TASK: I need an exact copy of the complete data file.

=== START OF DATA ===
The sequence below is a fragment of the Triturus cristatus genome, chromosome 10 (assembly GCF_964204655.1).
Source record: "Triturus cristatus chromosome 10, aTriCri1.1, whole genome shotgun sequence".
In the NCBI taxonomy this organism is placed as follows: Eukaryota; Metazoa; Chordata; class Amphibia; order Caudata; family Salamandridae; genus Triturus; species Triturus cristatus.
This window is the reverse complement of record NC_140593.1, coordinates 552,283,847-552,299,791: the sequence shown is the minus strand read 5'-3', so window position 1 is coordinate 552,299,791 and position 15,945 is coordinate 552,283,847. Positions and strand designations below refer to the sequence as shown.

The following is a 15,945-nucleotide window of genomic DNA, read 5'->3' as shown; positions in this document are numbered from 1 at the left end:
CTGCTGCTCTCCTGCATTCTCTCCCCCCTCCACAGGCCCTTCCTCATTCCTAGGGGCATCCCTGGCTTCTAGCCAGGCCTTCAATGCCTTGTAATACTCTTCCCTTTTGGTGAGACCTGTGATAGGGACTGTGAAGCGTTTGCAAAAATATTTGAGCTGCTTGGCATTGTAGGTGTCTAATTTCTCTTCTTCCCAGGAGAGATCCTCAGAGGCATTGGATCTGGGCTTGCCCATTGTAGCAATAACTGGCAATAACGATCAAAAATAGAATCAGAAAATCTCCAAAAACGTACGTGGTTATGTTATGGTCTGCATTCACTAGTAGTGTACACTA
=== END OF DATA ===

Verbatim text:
The sequence below is a fragment of the Triturus cristatus genome, chromosome 10 (assembly GCF_964204655.1).
Source record: "Triturus cristatus chromosome 10, aTriCri1.1, whole genome shotgun sequence".
In the NCBI taxonomy this organism is placed as follows: Eukaryota; Metazoa; Chordata; class Amphibia; order Caudata; family Salamandridae; genus Triturus; species Triturus cristatus.
This window is the reverse complement of record NC_140593.1, coordinates 552,283,847-552,299,791: the sequence shown is the minus strand read 5'-3', so window position 1 is coordinate 552,299,791 and position 15,945 is coordinate 552,283,847. Positions and strand designations below refer to the sequence as shown.

The following is a 15,945-nucleotide window of genomic DNA, read 5'->3' as shown; positions in this document are numbered from 1 at the left end:
CTGCTGCTCTCCTGCATTCTCTCCCCCCTCCACAGGCCCTTCCTCATTCCTAGGGGCATCCCTGGCTTCTAGCCAGGCCTTCAATGCCTTGTAATACTCTTCCCTTTTGGTGAGACCTGTGATAGGGACTGTGAAGCGTTTGCAAAAATATTTGAGCTGCTTGGCATTGTAGGTGTCTAATTTCTCTTCTTCCCAGGAGAGATCCTCAGAGGCATTGGATCTGGGCTTGCCCATTGTAGCAATAACTGGCAATAACGATCAAAAATAGAATCAGAAAATCTCCAAAAACGTACGTGGTTATGTTATGGTCTGCATTCACTAGTAGTGTACACTA